An international and multidisciplinary team of researchers, including scientists from IFISC (UIB-CSIC), has published a paper in which they analyzed the role of the transmission delays and frequency detuning in the regulation of the information flow between brain regions. The research, published in the journal PLoS Computational Biology, shows through numerical simulations and analytical arguments that the amount of information transfer between two oscillating neural populations could be determined by their connection delay and the mismatch in their oscillation frequencies.
Understanding how information is routed and processed within the brain is fundamental to understand its operation. However, this is not a simple task since the brain is an amazingly complex organ containing billions of neurons, each with its own connection and internal dynamics. The flow of information between neuron populations is possible thanks to the synaptic interactions, which bring out correlations between the activity of different populations that oscillate collectively. Nevertheless, it is well known that in networks of coupled dynamical systems there are certain delays that are inherent to the complexity with which the elements of the system are connected. These delays in the brain are quite heterogeneous and can range from a few milliseconds to tens of milliseconds. It is only relatively recently that the role of these delays in synaptic dynamics has begun to be studied.
In order to test the role of the delay and frequency detuning in the communication effectivity, the researchers varied the interaction delay and mismatch of the natural oscillation frequencies between two coupled neural populations.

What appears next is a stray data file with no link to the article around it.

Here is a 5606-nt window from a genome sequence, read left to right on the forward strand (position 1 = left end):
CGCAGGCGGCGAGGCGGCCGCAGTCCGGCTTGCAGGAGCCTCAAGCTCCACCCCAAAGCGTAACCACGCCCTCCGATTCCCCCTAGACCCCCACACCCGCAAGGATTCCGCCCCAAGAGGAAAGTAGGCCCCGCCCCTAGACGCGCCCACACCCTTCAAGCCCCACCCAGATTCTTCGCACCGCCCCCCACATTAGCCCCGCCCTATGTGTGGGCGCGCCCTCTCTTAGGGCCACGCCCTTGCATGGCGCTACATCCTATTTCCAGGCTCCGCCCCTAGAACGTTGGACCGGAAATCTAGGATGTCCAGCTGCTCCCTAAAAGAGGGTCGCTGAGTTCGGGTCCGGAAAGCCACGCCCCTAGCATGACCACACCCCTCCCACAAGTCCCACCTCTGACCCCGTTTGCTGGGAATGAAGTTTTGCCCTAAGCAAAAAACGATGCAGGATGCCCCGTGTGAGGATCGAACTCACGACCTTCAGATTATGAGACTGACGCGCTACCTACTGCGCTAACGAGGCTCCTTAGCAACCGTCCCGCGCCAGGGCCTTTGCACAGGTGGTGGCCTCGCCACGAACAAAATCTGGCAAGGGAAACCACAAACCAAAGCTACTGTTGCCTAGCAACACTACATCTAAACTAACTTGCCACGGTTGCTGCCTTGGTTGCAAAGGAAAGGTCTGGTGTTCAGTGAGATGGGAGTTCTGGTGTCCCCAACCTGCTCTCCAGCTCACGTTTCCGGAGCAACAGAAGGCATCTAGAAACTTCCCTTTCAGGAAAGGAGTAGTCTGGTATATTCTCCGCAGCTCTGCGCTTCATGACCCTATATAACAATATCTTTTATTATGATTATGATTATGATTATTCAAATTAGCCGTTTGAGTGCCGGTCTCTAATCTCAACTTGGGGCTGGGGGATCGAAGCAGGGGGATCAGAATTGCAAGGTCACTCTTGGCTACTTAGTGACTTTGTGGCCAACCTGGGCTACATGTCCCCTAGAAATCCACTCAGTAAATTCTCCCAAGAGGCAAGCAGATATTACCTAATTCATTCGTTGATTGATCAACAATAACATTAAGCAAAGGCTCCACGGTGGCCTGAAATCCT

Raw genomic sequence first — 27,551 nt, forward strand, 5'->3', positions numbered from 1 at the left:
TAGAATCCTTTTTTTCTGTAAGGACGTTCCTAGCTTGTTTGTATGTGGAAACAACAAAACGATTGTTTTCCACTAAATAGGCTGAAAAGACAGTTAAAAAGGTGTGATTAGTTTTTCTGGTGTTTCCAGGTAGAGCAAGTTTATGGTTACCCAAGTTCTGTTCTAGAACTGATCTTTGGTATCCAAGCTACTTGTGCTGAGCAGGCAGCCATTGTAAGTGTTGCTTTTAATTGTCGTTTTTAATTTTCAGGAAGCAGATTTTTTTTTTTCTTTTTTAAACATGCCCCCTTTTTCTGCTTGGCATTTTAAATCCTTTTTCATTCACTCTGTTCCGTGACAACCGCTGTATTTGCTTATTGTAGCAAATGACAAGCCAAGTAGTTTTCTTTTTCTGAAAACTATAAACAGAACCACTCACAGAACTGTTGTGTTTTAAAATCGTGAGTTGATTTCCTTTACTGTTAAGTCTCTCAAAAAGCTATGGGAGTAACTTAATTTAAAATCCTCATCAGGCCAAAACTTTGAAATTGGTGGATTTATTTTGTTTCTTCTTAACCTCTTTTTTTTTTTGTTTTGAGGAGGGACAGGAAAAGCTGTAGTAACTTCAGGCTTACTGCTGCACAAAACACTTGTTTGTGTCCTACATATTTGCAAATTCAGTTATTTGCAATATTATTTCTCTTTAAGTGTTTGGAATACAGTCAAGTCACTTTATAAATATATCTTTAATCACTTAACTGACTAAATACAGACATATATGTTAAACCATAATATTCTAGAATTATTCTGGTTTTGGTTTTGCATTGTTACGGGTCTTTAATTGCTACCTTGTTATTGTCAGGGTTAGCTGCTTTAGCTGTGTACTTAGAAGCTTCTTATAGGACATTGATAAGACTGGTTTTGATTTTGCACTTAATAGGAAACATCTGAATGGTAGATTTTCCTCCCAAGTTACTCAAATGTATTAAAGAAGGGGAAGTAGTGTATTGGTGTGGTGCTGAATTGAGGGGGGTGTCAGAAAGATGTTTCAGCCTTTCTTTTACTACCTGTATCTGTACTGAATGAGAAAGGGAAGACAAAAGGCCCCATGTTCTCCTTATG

The study concludes that for small delays the information encoded in the population with higher frequency is transmitted to the other population. On the other hand, while when the information is encoded in the population oscillating at a lower frequency, the other population is unable to receive the information. Yet, the manuscript states that the degree and the direction of the effective communication between two populations depend, in addition to the frequency of oscillation, on the interaction delay. This enables the researchers to forecast how the efficient communication between two coupled oscillators varies as the delay and frequency mismatch shift.
The results highlight the role of the collective phase response curve of the oscillating neural populations for the efficacy of signal transmission and the quality of the information transfer in brain networks. This applies to the two classical approaches in brain information processing: rate and time coding of the information.
Pariz, A., Fischer, I., Valizadeh, A. and Mirasso, C. (2021). Transmission delays and frequency detuning can regulate information flow between brain regions. PLoS Computational Biology 17(4), e1008129. Doi: 10.1371/journal.pcbi.1008129